News has started to roil through the Android community about a fresh MMS attack vector for those devices, and last month reports rolled out about a similarly dangerous zero-day malware attack for Apple iOS. But what is zero day, and how can the news of these exploits be as damaging as the malware itself? Our security expert Steve Hardwick explains in this edition of Essential Skills, covering the non-3000 skillset for multi-talented MPE pros.
By Steve Hardwick, CISSP
Many computer users do not understand the term Zero Day and why it is so serious. To understand the term, it is first necessary to understand how an exploit works. In general, there are different types of exploits used on computers
1. Social attacks, phishing for example, which cause a user to unintentionally disclose information to a hacker.
2. Trojan horses, viruses that hide in otherwise legitimate applications. Once the legitimate application is launched, the Trojan horse releases the virus it contains.
3. Web attacks that trick users into divulging personal information using weaknesses in browsers and web server software
4. Application and OS attacks that use errors in the code to exploit the computer's programming
With the exception of the first category, these attacks rely on exploiting weaknesses in the underlying operating system and application code that runs on the computer. To be able to prevent this type of illicit access, the mechanism by which the malware is operating must first be understood. Therefore many researchers will examine operating code and look for these types of flaws. So will thousands of hackers. The challenge becomes how to mitigate such a vulnerability before it becomes a virus in the wild. That's where the Zero Day marker comes into play.
In many cases the research is done behind the scenes, and the security hole is fixed before it ever is exploited by hackers. In other cases a virus is spotted and the failure mechanism is already understood and a patch is in the works. For example, an application is compromised and the developer notices similar conditions can occur in other programs the software vendor produces.
Another response is to use anti-malware to protect against the threat. One of the main ways that anti-malware works is to look for signature patterns in downloaded or executing code. These patters are stored in a virus definition database. The supplier of the anti-malware solution will develop a profile of the malware and then supply a new definition to the database. As in the distribution of software patches, it takes time to define the profile, produce the signature definition, then test and distribute it. Only when the signature profile has been distributed is the computer system protected again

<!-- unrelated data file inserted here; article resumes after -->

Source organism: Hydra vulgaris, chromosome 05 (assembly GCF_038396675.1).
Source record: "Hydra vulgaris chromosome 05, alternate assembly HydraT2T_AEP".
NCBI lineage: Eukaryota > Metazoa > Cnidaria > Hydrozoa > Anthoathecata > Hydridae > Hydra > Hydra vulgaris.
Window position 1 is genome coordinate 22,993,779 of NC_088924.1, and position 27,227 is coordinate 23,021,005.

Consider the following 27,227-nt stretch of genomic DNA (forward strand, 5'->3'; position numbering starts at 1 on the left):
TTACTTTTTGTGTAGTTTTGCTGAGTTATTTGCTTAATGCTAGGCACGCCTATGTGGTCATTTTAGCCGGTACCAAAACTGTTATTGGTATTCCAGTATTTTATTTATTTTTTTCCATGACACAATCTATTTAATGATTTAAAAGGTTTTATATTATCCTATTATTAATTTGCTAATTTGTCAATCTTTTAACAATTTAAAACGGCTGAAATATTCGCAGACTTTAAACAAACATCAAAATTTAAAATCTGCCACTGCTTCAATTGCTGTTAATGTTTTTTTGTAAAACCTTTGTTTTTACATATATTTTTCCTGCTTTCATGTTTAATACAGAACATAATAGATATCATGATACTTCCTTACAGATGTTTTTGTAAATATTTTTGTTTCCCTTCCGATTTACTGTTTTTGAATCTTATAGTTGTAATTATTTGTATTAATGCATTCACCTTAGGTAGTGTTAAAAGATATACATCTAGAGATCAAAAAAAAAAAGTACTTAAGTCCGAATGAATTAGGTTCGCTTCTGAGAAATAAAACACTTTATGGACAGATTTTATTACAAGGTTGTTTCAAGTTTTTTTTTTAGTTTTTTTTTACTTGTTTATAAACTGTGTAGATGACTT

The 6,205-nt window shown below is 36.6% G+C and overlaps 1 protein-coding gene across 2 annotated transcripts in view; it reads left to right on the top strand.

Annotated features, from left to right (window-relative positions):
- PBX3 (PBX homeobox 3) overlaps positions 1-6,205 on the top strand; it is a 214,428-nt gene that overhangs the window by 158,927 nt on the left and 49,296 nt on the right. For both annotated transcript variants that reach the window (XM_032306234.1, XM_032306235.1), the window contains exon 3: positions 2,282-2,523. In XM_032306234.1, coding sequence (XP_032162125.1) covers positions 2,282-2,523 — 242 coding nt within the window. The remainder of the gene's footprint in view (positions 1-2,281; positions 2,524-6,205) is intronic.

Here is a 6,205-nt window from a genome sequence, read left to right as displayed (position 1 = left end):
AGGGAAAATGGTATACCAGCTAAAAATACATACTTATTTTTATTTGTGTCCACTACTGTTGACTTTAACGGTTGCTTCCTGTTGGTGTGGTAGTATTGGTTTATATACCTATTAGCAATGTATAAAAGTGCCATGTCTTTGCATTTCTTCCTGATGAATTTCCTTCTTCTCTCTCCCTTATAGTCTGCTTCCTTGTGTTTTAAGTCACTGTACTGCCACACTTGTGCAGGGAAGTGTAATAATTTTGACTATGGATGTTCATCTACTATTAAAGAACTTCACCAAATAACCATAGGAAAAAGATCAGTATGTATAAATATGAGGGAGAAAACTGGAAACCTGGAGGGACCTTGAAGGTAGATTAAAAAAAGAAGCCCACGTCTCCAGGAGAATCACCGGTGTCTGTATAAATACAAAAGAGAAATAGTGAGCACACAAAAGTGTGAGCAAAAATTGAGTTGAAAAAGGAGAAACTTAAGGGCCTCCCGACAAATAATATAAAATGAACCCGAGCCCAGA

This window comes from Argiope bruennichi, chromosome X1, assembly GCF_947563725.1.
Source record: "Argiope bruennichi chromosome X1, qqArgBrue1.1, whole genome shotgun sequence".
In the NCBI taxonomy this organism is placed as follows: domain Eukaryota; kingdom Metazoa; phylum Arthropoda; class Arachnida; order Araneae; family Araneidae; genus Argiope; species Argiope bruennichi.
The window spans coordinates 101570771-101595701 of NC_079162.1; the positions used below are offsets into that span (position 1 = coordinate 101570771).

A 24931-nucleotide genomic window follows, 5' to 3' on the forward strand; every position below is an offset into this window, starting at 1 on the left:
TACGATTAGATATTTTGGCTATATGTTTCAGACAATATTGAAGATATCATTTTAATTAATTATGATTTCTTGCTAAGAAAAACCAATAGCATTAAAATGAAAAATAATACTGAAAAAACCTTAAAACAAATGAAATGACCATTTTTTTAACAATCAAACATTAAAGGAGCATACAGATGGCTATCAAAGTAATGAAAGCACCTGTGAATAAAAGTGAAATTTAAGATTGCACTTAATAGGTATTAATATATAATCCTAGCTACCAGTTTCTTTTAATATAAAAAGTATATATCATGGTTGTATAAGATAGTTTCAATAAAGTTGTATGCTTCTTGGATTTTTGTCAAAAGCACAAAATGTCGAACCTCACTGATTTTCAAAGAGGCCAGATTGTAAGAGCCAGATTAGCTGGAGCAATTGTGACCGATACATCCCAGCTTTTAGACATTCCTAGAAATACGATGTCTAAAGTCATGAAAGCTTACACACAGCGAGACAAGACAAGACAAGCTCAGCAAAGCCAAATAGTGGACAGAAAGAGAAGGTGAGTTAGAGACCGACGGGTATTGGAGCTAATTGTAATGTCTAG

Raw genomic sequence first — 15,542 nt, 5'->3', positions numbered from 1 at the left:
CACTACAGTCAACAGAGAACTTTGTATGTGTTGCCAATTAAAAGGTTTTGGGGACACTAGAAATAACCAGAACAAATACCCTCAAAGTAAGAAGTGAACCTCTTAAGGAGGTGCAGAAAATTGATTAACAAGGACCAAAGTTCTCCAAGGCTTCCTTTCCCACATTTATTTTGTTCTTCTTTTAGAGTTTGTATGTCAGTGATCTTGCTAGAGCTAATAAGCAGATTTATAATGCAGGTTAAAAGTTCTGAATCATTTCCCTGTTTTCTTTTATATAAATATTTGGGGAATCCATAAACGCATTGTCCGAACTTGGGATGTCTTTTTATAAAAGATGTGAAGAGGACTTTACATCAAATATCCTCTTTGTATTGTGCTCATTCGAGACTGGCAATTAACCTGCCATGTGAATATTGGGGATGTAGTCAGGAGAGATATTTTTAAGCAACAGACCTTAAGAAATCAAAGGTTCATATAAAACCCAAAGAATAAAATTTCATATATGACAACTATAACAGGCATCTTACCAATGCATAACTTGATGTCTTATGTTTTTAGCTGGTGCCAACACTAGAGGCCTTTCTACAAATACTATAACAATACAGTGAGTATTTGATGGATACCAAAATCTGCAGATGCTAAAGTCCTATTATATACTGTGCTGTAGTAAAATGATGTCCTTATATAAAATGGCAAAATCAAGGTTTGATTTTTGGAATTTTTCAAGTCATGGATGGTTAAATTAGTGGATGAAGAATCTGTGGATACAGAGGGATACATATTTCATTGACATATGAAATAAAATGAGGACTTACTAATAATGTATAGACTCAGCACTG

The time at which the malware is detected is called the zero day — as this starts the clock on the time between the detection and the distribution of the remedy. In the case of the software vendor, this would mean a patch for the broken code. In the case of the anti-malware vendor it is the time to provide the signature and deploy it.
The anti-malware vendor has the advantage that they are not supplying software to the machine. In many respects it is quicker to generate the signature and distribute it. For the software vendor there is the task of verifying that any new code does not affect the operation of the product, nor create any new vulnerabilities.
In either case, it is a race against time between the hackers on one side and the anti-malware or software vendor on the other. Furthermore, the end user is also in the fray. Whether it is a signature definition or a patch, the end user must download and install it. In many cases this can be automated, however, end users must have selected this option in the first place.
So when a zero day virus is announced, it means that the vulnerability has been made public and the software community needs to start to respond. There is a lot of debate as to the merits of announcing zero day exploits. There is concern that lower-skilled hackers will take advantage of the free research, and start to deploy viruses that exploit the disclosed vulnerability. The counter concern, as portrayed in the article about iOS cited at the beginning, is that the software vendor will not act on the research. No matter which side your opinion falls, it does not change the fact that a virus without a known cure is a very dangerous beast.